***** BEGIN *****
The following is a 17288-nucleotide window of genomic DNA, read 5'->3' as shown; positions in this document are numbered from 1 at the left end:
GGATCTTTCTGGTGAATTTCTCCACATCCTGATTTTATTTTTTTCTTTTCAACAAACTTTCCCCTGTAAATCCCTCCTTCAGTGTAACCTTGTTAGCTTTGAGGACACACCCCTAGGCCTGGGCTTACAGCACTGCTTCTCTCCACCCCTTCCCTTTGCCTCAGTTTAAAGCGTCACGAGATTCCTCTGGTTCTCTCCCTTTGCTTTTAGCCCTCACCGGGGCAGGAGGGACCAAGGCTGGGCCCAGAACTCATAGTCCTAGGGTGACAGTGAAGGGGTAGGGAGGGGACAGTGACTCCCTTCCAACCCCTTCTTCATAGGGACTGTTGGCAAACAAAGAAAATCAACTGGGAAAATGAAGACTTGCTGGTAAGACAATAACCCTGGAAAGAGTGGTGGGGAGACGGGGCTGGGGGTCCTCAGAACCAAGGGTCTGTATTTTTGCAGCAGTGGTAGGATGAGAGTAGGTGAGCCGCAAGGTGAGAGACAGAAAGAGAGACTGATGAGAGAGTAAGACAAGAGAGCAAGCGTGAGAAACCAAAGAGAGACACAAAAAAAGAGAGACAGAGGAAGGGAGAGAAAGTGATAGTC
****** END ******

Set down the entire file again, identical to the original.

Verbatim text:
The following is a 17288-nucleotide window of genomic DNA, read 5'->3' as shown; positions in this document are numbered from 1 at the left end:
GGATCTTTCTGGTGAATTTCTCCACATCCTGATTTTATTTTTTTCTTTTCAACAAACTTTCCCCTGTAAATCCCTCCTTCAGTGTAACCTTGTTAGCTTTGAGGACACACCCCTAGGCCTGGGCTTACAGCACTGCTTCTCTCCACCCCTTCCCTTTGCCTCAGTTTAAAGCGTCACGAGATTCCTCTGGTTCTCTCCCTTTGCTTTTAGCCCTCACCGGGGCAGGAGGGACCAAGGCTGGGCCCAGAACTCATAGTCCTAGGGTGACAGTGAAGGGGTAGGGAGGGGACAGTGACTCCCTTCCAACCCCTTCTTCATAGGGACTGTTGGCAAACAAAGAAAATCAACTGGGAAAATGAAGACTTGCTGGTAAGACAATAACCCTGGAAAGAGTGGTGGGGAGACGGGGCTGGGGGTCCTCAGAACCAAGGGTCTGTATTTTTGCAGCAGTGGTAGGATGAGAGTAGGTGAGCCGCAAGGTGAGAGACAGAAAGAGAGACTGATGAGAGAGTAAGACAAGAGAGCAAGCGTGAGAAACCAAAGAGAGACACAAAAAAAGAGAGACAGAGGAAGGGAGAGAAAGTGATAGTC